The texts in unit 3E of the Diploma in Translation exam tend to be academic articles rooted in the research genre. They’ll likely be written by academics for academics, or for a readership with some sort of specialist interest.

A survey of past papers from the exam shows that, besides journal articles, you can get extracts from the websites of universities and official organisations, newspaper articles, essays, extracts from non-fiction books and even a newsletter.

Style and register for translation in the social sciences

It’s important to consider whether your text has been written for academics or for a more general readership. Note that the majority of texts in DipTrans social-science past papers are articles and not essays. In articles, writers may prefer shorter sentences with a more journalistic style to the heavier academic syntax. They may use less complex terminology, pitching their articles at the level of an educated layperson, rather than a fellow specialist.

The translator must identify the target reader of the English text. They have to write in the style that reader will expect of the publication in question. It’s useful if you picture the person reading your translation in your head as you translate. Then you can make decisions designed for them.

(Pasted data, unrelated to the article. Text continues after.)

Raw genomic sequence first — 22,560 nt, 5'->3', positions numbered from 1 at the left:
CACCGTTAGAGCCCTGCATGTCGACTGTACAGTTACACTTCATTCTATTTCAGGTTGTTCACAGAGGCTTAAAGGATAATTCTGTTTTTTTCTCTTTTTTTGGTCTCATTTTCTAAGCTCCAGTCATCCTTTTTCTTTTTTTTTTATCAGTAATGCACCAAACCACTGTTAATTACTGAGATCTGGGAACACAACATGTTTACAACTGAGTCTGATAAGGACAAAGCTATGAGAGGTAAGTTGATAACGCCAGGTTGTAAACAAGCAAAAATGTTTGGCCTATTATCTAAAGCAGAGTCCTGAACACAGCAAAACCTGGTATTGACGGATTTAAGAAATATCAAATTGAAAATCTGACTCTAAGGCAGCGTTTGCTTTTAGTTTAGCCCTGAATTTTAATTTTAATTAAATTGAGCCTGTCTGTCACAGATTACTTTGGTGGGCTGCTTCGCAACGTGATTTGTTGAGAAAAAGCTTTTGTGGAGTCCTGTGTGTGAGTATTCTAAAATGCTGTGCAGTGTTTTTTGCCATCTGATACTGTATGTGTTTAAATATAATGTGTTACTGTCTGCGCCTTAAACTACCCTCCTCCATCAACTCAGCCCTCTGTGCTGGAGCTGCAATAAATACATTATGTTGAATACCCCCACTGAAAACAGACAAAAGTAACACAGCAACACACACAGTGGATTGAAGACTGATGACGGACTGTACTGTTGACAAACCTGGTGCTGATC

Remember that Spanish syntax can come across as very heavy to an English speaker, even though the original Spanish readers may not have found it that way. This means you may have to break sentences down into shorter units.

“If you find you’re struggling with parts of the text, don’t panic and start writing literal translations.”

Terminology resources for DipTrans exam unit 3E social science

If you have an understanding of the topic, your general dictionaries may be enough to get you through the social-science paper. But this isn’t always the case. Remember this genre is a branch of science. As such, you may find false friends or very precise terms requiring a translation that isn’t obvious. These terms are a stumbling block, which will trip up the unwary. So, make sure you double check in your dictionary if you have any doubt.